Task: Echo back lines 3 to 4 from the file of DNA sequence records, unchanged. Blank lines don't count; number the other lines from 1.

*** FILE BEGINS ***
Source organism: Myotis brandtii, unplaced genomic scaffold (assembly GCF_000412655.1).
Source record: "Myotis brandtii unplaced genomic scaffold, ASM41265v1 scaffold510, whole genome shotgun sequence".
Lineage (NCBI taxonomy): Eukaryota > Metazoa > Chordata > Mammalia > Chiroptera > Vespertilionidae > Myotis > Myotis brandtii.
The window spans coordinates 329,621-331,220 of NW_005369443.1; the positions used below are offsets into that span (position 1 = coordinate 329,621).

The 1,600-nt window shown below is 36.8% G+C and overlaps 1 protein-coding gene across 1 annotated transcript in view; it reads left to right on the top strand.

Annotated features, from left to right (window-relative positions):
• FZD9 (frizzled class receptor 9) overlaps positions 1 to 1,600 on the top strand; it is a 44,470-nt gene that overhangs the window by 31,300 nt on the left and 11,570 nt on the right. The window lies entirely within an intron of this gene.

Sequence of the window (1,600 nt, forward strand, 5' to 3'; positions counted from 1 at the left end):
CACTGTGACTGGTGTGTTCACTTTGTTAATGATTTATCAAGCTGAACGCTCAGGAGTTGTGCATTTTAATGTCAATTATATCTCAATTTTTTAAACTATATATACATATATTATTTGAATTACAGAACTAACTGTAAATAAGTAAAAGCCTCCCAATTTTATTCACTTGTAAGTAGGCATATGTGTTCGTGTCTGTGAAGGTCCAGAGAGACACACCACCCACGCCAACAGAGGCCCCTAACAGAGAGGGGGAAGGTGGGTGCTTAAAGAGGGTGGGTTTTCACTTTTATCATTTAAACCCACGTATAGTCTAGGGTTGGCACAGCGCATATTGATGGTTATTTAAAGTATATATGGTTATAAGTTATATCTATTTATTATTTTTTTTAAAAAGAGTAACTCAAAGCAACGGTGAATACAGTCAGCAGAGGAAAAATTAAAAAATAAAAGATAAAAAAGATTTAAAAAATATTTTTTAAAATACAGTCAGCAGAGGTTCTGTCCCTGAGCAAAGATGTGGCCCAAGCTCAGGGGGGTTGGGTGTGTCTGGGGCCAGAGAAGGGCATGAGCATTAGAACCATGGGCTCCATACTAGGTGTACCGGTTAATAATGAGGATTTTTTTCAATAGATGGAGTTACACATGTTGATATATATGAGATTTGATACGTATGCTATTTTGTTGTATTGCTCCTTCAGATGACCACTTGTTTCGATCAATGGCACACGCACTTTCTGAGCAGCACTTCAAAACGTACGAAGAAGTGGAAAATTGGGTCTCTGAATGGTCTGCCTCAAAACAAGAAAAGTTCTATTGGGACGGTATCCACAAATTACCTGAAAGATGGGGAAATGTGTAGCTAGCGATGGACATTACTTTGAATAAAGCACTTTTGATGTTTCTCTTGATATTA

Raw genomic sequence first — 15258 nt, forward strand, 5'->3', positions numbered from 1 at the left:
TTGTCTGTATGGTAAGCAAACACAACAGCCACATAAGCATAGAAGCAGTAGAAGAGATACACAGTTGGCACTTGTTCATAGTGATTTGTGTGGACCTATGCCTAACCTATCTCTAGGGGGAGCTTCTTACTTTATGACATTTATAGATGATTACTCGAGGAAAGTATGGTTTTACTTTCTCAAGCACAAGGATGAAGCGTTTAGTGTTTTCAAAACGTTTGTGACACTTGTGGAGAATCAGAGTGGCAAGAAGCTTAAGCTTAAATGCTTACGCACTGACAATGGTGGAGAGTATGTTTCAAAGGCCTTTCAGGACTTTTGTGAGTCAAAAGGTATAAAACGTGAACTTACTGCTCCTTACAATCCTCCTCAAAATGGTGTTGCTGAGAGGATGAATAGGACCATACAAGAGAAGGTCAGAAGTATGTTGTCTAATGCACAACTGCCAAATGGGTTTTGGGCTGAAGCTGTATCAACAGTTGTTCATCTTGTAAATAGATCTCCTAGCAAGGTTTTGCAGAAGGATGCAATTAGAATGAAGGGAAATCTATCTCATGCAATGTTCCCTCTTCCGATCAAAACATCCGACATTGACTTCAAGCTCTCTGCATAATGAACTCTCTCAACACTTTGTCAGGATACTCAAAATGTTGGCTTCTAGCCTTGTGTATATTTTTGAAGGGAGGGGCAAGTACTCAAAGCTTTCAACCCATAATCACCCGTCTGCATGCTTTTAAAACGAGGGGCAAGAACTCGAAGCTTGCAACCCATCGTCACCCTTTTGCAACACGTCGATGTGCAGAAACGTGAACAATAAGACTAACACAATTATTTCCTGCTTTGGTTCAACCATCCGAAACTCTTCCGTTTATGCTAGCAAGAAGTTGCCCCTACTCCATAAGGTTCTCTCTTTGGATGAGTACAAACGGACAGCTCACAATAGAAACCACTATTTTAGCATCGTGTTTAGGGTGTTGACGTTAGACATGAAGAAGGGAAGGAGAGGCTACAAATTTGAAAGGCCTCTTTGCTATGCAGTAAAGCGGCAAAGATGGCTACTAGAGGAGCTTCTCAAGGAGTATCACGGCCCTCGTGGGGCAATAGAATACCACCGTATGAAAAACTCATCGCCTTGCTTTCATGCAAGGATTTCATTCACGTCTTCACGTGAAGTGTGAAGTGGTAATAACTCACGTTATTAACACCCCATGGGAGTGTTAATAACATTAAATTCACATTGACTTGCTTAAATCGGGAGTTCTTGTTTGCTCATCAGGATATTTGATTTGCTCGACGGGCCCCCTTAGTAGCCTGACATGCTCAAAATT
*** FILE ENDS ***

Lineage (NCBI taxonomy): Eukaryota > Metazoa > Chordata > Mammalia > Chiroptera > Vespertilionidae > Myotis > Myotis brandtii.
The window spans coordinates 329,621-331,220 of NW_005369443.1; the positions used below are offsets into that span (position 1 = coordinate 329,621).